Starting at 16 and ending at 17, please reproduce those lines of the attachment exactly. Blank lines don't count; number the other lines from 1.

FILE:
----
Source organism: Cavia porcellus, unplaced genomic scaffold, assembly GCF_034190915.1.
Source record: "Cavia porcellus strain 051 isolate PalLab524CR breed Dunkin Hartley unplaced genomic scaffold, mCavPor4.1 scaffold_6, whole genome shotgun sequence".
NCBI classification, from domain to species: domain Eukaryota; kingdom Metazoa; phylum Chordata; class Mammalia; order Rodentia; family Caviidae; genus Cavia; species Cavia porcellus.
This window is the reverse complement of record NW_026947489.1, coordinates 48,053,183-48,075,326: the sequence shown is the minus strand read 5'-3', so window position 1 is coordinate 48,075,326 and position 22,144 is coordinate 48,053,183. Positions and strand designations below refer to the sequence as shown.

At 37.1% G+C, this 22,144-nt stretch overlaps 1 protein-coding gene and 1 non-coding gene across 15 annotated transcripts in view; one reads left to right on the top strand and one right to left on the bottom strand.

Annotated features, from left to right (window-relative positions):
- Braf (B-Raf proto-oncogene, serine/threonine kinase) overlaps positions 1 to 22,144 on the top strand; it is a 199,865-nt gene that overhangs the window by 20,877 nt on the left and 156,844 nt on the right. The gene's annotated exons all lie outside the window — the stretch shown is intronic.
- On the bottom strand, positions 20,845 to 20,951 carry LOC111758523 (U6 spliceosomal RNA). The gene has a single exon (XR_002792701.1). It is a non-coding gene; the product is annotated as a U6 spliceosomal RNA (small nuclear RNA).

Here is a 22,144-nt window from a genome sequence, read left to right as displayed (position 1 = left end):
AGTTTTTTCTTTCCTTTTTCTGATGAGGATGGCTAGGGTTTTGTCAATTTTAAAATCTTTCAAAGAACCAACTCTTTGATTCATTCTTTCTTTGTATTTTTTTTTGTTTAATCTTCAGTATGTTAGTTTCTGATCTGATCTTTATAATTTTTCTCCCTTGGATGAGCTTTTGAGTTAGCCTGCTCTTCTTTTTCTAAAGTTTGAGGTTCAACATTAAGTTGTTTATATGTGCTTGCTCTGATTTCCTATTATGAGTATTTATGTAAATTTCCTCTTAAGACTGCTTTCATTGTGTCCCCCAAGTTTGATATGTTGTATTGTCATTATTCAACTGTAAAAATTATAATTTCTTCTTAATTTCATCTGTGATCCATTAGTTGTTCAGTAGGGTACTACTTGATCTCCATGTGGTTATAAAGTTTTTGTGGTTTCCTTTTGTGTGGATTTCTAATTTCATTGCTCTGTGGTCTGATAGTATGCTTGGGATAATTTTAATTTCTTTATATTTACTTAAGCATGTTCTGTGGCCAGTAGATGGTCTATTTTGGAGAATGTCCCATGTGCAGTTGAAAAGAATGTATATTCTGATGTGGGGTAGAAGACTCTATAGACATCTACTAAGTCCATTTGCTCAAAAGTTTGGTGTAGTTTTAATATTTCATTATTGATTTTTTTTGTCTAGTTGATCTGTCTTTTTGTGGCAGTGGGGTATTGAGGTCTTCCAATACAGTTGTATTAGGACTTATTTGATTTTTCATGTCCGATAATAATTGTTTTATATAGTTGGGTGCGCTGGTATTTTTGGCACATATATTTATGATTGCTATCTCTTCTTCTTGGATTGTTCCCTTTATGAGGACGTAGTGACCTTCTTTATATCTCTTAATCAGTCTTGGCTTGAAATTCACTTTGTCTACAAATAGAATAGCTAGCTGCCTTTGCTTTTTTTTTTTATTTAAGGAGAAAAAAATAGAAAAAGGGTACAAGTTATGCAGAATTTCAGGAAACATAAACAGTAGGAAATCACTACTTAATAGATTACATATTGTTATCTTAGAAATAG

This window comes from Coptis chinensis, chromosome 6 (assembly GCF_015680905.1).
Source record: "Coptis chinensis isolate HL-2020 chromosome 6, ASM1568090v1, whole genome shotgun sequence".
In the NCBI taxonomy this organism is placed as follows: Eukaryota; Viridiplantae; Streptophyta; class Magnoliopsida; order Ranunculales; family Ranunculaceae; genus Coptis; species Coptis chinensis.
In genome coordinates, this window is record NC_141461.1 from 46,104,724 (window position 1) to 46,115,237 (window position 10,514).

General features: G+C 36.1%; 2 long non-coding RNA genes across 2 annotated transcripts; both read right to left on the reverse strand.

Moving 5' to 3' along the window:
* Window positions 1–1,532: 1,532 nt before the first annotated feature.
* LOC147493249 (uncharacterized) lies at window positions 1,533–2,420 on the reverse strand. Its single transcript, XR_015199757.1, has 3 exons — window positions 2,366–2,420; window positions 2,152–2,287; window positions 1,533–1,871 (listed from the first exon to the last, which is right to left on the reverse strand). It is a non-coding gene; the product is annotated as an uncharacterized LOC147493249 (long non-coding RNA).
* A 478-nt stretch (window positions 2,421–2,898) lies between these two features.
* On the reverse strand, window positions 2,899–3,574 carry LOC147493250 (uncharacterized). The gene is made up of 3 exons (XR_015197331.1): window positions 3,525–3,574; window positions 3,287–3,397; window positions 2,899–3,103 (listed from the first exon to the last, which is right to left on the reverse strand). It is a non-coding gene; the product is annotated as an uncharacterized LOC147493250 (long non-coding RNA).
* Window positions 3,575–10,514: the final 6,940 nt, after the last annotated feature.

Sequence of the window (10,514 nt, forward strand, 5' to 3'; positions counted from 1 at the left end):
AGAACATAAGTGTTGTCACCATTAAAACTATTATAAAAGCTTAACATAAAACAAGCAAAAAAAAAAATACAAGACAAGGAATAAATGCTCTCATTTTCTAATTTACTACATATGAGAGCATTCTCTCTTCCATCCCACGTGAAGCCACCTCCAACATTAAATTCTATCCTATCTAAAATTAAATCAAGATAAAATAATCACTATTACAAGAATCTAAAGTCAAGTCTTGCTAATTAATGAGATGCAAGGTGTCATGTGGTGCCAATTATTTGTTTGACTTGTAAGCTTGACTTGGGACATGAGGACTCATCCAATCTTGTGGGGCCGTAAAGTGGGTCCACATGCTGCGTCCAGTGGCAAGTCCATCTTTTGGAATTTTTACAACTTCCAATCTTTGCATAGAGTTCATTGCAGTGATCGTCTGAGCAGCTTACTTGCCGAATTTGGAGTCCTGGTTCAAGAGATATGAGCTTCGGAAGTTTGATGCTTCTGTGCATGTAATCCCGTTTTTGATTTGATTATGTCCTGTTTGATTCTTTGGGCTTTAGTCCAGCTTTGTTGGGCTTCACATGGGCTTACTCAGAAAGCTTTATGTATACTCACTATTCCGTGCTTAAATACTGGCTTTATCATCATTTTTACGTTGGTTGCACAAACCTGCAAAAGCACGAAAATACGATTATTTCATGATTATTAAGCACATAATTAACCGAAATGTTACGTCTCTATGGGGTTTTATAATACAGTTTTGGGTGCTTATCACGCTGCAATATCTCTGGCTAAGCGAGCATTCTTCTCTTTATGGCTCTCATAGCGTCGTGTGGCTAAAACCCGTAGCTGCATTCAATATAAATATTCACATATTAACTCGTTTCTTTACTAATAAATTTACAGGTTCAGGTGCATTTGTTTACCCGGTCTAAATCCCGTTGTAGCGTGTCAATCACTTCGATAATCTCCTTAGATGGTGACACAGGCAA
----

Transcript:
Moving 5' to 3' along the window:
* Window positions 1–1,532: 1,532 nt before the first annotated feature.